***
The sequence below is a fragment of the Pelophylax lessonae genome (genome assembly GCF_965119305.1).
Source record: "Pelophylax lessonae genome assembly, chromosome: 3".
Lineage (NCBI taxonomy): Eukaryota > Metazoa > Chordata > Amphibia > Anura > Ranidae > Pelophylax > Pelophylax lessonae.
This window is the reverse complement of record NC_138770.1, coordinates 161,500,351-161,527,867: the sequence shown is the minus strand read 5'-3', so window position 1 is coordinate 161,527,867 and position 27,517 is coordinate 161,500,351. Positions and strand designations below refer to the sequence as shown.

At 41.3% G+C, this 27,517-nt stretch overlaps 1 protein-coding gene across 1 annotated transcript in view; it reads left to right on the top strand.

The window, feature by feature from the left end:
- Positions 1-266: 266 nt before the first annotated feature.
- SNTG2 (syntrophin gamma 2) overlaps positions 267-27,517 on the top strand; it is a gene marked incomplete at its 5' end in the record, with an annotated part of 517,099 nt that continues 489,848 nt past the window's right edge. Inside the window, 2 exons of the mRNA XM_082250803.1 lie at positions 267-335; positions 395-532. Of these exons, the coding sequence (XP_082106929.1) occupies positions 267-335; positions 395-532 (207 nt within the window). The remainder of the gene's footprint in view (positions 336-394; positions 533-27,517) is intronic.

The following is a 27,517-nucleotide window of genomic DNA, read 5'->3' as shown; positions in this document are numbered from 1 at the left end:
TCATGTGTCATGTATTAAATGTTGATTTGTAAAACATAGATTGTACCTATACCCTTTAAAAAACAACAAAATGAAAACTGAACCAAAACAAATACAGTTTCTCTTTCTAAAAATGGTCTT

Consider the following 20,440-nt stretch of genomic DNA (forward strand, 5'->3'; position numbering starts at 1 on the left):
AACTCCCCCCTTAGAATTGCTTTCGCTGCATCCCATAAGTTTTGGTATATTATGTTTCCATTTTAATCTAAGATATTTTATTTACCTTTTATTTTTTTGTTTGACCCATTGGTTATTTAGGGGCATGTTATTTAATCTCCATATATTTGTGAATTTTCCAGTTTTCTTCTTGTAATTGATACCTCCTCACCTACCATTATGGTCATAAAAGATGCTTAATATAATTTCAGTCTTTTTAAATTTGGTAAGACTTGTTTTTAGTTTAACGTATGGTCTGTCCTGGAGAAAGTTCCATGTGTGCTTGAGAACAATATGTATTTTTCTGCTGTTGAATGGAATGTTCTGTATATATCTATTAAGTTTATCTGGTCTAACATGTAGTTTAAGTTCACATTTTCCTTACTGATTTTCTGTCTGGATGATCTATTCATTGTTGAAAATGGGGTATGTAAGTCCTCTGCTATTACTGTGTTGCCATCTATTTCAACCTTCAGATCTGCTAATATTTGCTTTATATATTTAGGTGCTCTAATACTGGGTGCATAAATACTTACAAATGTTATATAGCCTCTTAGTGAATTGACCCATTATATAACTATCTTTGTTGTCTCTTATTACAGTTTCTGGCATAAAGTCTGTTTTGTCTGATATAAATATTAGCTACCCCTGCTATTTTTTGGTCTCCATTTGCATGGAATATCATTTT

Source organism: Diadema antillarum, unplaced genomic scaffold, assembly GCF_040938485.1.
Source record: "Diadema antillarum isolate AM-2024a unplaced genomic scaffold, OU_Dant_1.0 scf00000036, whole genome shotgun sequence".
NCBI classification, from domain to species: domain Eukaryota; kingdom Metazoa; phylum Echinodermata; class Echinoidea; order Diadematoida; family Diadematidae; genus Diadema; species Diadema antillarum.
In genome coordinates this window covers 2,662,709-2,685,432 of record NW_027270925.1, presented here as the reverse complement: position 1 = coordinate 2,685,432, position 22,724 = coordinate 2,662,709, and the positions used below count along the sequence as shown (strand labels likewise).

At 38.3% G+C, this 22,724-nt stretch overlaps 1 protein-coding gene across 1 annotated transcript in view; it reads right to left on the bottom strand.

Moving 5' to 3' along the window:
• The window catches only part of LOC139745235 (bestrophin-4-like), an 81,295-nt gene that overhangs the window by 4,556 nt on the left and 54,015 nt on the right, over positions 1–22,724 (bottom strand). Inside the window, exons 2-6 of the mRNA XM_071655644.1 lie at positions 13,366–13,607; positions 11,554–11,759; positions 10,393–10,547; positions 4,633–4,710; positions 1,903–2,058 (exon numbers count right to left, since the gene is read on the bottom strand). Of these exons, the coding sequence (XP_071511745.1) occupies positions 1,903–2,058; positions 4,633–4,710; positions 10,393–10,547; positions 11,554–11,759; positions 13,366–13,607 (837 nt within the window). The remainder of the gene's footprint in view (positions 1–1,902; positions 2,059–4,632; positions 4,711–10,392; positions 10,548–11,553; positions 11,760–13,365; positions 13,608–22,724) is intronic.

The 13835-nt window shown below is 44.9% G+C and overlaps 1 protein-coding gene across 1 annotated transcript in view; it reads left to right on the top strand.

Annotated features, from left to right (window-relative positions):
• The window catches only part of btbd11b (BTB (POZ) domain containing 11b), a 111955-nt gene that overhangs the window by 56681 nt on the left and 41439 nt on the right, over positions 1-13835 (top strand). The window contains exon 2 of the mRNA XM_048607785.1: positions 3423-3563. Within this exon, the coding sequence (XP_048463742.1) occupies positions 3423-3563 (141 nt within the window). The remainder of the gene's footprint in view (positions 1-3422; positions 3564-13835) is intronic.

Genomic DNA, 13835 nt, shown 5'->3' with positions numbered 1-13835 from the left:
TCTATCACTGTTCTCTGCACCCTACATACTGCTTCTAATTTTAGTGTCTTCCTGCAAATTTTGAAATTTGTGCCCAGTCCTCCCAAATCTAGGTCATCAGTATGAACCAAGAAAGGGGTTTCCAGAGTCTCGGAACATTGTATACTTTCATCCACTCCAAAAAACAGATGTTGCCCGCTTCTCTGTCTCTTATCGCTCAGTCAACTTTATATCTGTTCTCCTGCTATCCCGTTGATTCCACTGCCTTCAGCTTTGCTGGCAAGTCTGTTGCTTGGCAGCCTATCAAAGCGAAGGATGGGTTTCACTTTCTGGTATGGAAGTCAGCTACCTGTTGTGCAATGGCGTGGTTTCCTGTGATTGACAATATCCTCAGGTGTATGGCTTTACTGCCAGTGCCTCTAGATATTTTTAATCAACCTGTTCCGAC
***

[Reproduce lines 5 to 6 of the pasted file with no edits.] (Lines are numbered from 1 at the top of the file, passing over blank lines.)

At 41.3% G+C, this 27,517-nt stretch overlaps 1 protein-coding gene across 1 annotated transcript in view; it reads left to right on the top strand.

The window, feature by feature from the left end: